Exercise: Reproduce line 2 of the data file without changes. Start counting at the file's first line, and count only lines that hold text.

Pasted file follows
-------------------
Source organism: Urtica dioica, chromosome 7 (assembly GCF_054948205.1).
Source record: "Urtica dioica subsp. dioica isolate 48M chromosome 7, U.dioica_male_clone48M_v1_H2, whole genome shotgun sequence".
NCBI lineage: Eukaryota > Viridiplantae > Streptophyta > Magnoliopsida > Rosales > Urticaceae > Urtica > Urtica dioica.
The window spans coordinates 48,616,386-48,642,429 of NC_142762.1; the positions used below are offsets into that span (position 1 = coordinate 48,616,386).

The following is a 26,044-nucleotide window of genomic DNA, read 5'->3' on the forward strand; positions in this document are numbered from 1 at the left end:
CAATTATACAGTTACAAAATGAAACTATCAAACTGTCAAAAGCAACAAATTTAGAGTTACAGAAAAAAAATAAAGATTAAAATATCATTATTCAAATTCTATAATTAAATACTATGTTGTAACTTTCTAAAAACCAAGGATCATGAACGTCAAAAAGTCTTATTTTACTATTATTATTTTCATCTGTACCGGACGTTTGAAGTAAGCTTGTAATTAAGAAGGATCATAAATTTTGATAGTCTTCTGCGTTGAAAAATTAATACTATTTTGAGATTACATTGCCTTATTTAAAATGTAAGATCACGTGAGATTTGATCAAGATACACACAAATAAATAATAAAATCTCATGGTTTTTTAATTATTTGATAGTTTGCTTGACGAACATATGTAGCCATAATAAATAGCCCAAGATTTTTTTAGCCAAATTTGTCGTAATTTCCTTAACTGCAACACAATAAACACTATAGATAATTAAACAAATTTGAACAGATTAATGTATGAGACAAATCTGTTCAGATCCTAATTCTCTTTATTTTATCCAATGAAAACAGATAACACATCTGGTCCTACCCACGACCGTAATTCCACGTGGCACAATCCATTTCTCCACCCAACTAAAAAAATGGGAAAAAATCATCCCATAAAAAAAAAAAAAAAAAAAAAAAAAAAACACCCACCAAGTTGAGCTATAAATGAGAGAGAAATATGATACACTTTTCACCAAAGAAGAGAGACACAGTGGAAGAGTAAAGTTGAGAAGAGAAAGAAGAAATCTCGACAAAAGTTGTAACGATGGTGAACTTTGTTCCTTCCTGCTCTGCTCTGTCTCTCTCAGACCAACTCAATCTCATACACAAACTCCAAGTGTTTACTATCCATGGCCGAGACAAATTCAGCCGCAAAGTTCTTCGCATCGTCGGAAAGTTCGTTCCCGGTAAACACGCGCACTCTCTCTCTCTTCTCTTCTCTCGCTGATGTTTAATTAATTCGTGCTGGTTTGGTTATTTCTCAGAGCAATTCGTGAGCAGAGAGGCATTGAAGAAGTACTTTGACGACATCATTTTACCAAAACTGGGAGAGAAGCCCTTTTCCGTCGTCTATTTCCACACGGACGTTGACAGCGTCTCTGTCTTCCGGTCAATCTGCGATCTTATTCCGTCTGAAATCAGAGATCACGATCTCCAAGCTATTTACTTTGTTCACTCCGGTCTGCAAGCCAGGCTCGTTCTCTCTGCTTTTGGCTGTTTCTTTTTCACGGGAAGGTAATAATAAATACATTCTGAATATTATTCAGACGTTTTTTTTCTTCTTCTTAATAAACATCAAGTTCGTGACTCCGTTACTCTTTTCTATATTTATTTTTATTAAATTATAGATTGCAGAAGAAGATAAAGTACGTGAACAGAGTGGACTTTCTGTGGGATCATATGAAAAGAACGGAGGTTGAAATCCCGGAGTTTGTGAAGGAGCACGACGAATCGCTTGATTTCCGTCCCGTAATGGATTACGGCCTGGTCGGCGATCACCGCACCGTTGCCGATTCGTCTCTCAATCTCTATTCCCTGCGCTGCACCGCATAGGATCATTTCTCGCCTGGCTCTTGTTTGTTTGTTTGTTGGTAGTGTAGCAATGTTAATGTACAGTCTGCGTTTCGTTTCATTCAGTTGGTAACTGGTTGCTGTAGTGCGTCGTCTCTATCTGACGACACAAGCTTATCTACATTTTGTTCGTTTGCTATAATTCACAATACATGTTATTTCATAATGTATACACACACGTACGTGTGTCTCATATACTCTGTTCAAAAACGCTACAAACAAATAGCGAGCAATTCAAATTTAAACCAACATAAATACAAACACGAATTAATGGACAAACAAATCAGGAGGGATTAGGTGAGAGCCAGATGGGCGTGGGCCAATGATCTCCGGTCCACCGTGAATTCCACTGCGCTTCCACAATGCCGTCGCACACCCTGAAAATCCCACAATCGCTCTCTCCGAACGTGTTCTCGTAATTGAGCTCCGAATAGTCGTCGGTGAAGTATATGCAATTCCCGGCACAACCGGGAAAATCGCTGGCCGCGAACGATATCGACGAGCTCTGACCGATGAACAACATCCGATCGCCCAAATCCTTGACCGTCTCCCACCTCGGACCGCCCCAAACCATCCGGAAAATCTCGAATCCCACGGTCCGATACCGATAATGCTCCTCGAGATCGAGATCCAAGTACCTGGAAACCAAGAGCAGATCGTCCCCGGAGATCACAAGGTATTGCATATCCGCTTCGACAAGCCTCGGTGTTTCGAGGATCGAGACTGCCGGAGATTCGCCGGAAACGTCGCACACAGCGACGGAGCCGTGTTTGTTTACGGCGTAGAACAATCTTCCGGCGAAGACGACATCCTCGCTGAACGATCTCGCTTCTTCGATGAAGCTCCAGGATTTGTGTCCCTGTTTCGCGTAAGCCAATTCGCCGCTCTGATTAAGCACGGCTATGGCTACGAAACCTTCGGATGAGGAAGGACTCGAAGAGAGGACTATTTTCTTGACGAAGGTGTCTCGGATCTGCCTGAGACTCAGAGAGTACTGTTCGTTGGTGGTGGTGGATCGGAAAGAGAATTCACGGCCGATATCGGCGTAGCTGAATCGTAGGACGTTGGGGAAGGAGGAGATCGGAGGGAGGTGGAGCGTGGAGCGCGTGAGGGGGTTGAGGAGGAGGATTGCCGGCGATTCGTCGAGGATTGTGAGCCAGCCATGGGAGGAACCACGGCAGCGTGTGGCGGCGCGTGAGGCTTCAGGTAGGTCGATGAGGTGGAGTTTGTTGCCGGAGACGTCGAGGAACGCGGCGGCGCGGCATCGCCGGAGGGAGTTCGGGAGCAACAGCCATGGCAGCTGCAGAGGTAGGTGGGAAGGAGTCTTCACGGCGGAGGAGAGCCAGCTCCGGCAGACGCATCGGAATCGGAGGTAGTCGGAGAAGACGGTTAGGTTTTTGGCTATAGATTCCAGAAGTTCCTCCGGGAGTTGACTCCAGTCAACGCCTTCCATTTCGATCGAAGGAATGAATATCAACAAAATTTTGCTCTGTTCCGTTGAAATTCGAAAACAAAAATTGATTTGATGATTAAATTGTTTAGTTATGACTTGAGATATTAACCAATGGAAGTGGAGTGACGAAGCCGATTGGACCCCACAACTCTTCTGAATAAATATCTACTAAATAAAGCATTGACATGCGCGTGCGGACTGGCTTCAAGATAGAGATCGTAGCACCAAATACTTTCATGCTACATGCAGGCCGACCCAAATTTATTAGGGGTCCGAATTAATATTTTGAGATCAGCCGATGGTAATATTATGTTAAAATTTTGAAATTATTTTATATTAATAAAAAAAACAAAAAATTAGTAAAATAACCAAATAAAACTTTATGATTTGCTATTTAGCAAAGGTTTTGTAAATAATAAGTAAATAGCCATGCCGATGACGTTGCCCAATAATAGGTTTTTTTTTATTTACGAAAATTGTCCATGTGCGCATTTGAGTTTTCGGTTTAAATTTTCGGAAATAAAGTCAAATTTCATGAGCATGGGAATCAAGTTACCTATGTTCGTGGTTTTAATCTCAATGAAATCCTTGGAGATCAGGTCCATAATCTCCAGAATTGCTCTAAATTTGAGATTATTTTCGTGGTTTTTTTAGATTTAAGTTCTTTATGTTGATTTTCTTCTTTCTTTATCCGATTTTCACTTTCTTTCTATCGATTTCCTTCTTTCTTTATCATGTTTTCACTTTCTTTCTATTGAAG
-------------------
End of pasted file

Source record: "Urtica dioica subsp. dioica isolate 48M chromosome 7, U.dioica_male_clone48M_v1_H2, whole genome shotgun sequence".